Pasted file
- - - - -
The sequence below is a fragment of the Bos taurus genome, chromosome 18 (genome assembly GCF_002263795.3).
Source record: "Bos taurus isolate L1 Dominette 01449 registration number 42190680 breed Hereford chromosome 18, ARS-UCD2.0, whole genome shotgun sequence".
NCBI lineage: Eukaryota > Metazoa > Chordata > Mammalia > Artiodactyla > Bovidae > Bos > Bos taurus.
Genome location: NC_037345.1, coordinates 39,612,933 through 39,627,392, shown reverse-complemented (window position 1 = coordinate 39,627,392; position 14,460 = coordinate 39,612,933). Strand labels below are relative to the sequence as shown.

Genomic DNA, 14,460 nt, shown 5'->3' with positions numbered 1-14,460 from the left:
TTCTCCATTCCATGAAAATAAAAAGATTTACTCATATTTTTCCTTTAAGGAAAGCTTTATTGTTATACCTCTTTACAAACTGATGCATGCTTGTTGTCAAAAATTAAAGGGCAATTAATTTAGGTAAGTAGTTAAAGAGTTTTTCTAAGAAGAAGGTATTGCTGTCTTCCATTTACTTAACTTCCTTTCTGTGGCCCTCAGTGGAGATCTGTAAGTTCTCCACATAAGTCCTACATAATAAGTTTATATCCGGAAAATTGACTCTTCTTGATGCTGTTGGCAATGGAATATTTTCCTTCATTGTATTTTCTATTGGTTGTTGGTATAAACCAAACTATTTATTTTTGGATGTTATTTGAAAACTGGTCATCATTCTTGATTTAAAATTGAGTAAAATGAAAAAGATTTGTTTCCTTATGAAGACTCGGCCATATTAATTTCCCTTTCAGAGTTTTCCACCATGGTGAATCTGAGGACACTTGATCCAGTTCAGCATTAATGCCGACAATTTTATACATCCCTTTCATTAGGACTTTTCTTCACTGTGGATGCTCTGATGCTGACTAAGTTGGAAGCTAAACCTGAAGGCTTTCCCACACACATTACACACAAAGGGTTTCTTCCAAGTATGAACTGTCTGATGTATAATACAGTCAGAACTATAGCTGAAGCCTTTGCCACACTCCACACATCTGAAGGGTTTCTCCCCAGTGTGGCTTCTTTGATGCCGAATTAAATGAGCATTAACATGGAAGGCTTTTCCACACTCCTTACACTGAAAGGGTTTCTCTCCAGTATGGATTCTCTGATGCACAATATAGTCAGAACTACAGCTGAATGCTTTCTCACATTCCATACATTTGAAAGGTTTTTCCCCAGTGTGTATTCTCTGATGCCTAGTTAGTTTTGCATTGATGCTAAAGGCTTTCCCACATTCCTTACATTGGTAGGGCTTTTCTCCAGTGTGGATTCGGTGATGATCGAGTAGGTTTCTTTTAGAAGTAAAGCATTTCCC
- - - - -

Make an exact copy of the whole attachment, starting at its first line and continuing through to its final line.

The sequence below is a fragment of the Bos taurus genome, chromosome 18 (genome assembly GCF_002263795.3).
Source record: "Bos taurus isolate L1 Dominette 01449 registration number 42190680 breed Hereford chromosome 18, ARS-UCD2.0, whole genome shotgun sequence".
NCBI lineage: Eukaryota > Metazoa > Chordata > Mammalia > Artiodactyla > Bovidae > Bos > Bos taurus.
Genome location: NC_037345.1, coordinates 39,612,933 through 39,627,392, shown reverse-complemented (window position 1 = coordinate 39,627,392; position 14,460 = coordinate 39,612,933). Strand labels below are relative to the sequence as shown.

Genomic DNA, 14,460 nt, shown 5'->3' with positions numbered 1-14,460 from the left:
TTCTCCATTCCATGAAAATAAAAAGATTTACTCATATTTTTCCTTTAAGGAAAGCTTTATTGTTATACCTCTTTACAAACTGATGCATGCTTGTTGTCAAAAATTAAAGGGCAATTAATTTAGGTAAGTAGTTAAAGAGTTTTTCTAAGAAGAAGGTATTGCTGTCTTCCATTTACTTAACTTCCTTTCTGTGGCCCTCAGTGGAGATCTGTAAGTTCTCCACATAAGTCCTACATAATAAGTTTATATCCGGAAAATTGACTCTTCTTGATGCTGTTGGCAATGGAATATTTTCCTTCATTGTATTTTCTATTGGTTGTTGGTATAAACCAAACTATTTATTTTTGGATGTTATTTGAAAACTGGTCATCATTCTTGATTTAAAATTGAGTAAAATGAAAAAGATTTGTTTCCTTATGAAGACTCGGCCATATTAATTTCCCTTTCAGAGTTTTCCACCATGGTGAATCTGAGGACACTTGATCCAGTTCAGCATTAATGCCGACAATTTTATACATCCCTTTCATTAGGACTTTTCTTCACTGTGGATGCTCTGATGCTGACTAAGTTGGAAGCTAAACCTGAAGGCTTTCCCACACACATTACACACAAAGGGTTTCTTCCAAGTATGAACTGTCTGATGTATAATACAGTCAGAACTATAGCTGAAGCCTTTGCCACACTCCACACATCTGAAGGGTTTCTCCCCAGTGTGGCTTCTTTGATGCCGAATTAAATGAGCATTAACATGGAAGGCTTTTCCACACTCCTTACACTGAAAGGGTTTCTCTCCAGTATGGATTCTCTGATGCACAATATAGTCAGAACTACAGCTGAATGCTTTCTCACATTCCATACATTTGAAAGGTTTTTCCCCAGTGTGTATTCTCTGATGCCTAGTTAGTTTTGCATTGATGCTAAAGGCTTTCCCACATTCCTTACATTGGTAGGGCTTTTCTCCAGTGTGGATTCGGTGATGATCGAGTAGGTTTCTTTTAGAAGTAAAGCATTTCCC